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Advantage, Medicare Profits
10/25/2011 11:17 am EST
Cigna’s rich deal for HealthSpring shows faith that government spending on health care will remain a major source of private profits, writes MoneyShow.com senior editor Igor Greenwald.
On the list of self-inflicted wounds holding back the US economy, our health-care system would have to rank second, right after the huge overhang of debt.
We spend roughly twice as much on medicine as the rest of the developed world, to no discernible benefit. Health-care costs permanently soaring far above the rate of inflation have priced millions of Americans out of jobs, spurring the outsourcing by corporations. Mounting health-care spending, largely driven by rising costs, is also expected to be the biggest strain on the federal budgets over the next decade.
The health-care reform law passed last year fixed none of this. It didn’t give households direct control over their health-care spending, and didn’t break up the cozy insurance cartel in charge of rationing overpriced care.
Instead, Democrats opted to tinker around the edges of the uncompetitive industry, to the government’s eventual cost as it begins subsidizing care for millions of previously uninsured Americans starting in 2014.
The health insurance industry traded some of its generous profit margin over the next few years for the promise of more business down the road, as the personal mandate to buy insurance kicks in and the government expands Medicaid.
As the industry stock charts show, it’s been a decent trade. The iShares Dow Jones US Healthcare Provider ETF (IHF) is up 6.8% in the 19 months since health-care reform was signed into law, in lockstep with the S&P 500.
But the industry has been so successful in extracting every marginal dollar out of the broader economy that now the workplace pickings look slim. There are fewer US jobs than there were 11 years ago, and more of them don’t offer health coverage, with the percentage of employers offering this benefit in a slow but steady decline.
More businesses are trimming benefits. Wal-Mart (WMT) announced on Friday that it would no longer offer coverage to new part-time workers. For many current employees, their contribution to their coverage will go up.
According to the Kaiser Family Foundation 2011 Employer Benefits Survey, the average worker contribution to the cost of a family policy is up 131% since 2000, outpacing the 113% increase in overall premium. Since real family incomes have not risen over the same span, it’s not hard to imagine the average worker contribution of $4,129 as a dealbreaker for a growing number of the working poor.
Between benefit cuts and minimal job growth, the growth in medical spending for the foreseeable future will be mostly on the government side, as millions of boomers turn to Medicare.
And if you’re worried that these boomers are going to be subjected to rationing by socialist death panels, it’s probably time to relax, because Cigna (CI) has just made a $3.8 billion bet that this won’t happen. In fact, Cigna just paid a 37% premium for its proposed acquisition of HealthSpring (HS), precisely because its Medicare business is such a golden goose, offering the growth missing in the private sector.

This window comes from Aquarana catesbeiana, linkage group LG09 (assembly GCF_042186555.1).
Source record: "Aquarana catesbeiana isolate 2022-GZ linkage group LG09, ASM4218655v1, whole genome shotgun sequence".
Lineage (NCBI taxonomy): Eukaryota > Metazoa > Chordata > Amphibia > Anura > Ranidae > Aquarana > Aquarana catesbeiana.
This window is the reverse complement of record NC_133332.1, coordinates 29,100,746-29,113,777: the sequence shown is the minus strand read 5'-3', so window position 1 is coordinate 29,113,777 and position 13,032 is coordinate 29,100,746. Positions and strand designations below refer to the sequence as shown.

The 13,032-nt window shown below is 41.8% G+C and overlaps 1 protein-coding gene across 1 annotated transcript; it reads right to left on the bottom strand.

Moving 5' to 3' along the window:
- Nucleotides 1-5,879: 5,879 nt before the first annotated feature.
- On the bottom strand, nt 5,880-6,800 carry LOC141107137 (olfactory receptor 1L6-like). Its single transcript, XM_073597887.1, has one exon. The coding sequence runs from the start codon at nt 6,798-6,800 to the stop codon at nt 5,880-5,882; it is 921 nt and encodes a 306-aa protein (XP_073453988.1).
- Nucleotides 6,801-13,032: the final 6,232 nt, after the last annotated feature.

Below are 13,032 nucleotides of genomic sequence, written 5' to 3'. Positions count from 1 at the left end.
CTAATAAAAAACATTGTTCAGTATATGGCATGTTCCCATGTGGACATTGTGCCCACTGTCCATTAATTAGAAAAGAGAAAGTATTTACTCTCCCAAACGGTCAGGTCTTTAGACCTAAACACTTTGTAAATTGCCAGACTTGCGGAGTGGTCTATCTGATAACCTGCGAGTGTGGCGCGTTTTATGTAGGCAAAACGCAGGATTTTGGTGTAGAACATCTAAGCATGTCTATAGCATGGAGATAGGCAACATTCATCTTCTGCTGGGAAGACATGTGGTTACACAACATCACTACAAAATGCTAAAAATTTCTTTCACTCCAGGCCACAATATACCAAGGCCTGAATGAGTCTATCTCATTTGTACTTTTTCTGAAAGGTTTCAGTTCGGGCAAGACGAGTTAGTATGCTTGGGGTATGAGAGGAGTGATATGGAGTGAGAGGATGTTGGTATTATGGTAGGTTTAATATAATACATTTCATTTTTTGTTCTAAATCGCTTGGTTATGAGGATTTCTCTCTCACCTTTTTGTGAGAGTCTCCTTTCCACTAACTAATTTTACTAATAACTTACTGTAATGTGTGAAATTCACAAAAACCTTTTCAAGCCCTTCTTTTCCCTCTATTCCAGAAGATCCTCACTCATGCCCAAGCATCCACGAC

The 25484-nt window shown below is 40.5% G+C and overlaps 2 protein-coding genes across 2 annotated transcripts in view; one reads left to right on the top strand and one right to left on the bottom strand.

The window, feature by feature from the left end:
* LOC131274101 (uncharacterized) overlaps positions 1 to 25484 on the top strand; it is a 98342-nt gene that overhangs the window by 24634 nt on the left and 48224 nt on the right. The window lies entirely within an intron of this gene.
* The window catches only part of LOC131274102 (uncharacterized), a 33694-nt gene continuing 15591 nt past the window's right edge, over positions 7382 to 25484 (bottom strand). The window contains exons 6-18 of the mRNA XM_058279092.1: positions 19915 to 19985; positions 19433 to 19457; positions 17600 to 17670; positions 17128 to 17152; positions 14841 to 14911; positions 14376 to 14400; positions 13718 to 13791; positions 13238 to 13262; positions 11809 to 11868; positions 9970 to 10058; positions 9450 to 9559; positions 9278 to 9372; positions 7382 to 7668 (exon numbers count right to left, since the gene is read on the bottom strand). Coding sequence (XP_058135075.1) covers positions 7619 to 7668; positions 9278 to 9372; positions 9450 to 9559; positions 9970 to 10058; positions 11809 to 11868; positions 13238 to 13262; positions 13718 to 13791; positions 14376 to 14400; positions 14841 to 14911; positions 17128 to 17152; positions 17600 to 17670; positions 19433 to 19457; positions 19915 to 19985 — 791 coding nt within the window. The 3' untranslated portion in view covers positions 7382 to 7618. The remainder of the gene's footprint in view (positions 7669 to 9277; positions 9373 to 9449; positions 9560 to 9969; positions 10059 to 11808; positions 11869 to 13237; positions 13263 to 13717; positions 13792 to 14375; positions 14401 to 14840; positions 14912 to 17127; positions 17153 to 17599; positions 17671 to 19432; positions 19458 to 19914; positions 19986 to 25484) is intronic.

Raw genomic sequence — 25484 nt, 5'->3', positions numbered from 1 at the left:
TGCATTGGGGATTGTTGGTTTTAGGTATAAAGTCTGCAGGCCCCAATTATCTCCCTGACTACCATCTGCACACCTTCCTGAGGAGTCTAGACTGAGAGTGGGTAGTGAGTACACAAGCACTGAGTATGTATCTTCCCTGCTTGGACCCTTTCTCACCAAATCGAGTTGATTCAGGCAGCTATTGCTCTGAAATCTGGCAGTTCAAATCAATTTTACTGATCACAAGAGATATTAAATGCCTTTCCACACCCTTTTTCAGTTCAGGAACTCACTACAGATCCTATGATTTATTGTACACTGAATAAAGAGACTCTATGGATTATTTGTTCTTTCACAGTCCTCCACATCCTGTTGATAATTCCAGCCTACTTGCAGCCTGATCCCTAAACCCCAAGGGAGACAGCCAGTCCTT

HealthSpring has more than 1.1 million Medicare clients, most of them in the Part D drug benefit. But the real prize was its Medicare Advantage business serving 336,000 patients after the rollup of another provider last fall. (Medicare Advantage is the government program that pays private insurers to siphon off generally healthier Medicare patients, at a greater cost than the government spends on treatment for the rest.)
Despite fears that Obamacare would end this gravy train, it ended up merely evening out the compensation disparities gradually over as many as six years, and promised bonuses for insurers judged to have improved the quality of care.
The end result is that Medicare Advantage remains a rainmaker. Another provider, Coventry Health Care (CVH) recently pocketed premiums of $909 a month per Medicare Advantage member, nearly triple the yield in its commercial group.
Medicare Advantage members cost only slightly more than the commercial members as a proportion of the premiums paid. So each of Coventry’s Medicare Advantage patients was much more profitable than a client from the private sector.
Why does this business remain so attractive even with government compensation rates set to decline next year? Because, according to a recent Kaiser Family Foundation industry survey, providers planned to offset the lower payments with “benefit tweaks” and “efficiency enhancements”—by cutting external and internal costs, in other words. Many are limiting clients’ out-of-pocket costs in order to continue growing membership.
Political gridlock in Washington makes Medicare cuts that much less likely in the near future...not that they were politically feasible in the first place. And that means Medicare will remain one of the few growth industries out there, and possibly the only one with revenue guaranteed by the government. So Coventry’s forward price-earnings ratio of 9 and Humana’s of ten look more than a tad too low.
The Boomers are not getting any younger, and those death panels remain a fantasy. As Washington debates whether Obamacare stays or goes, Medicare Advantage contractors are poised to thrive regardless.
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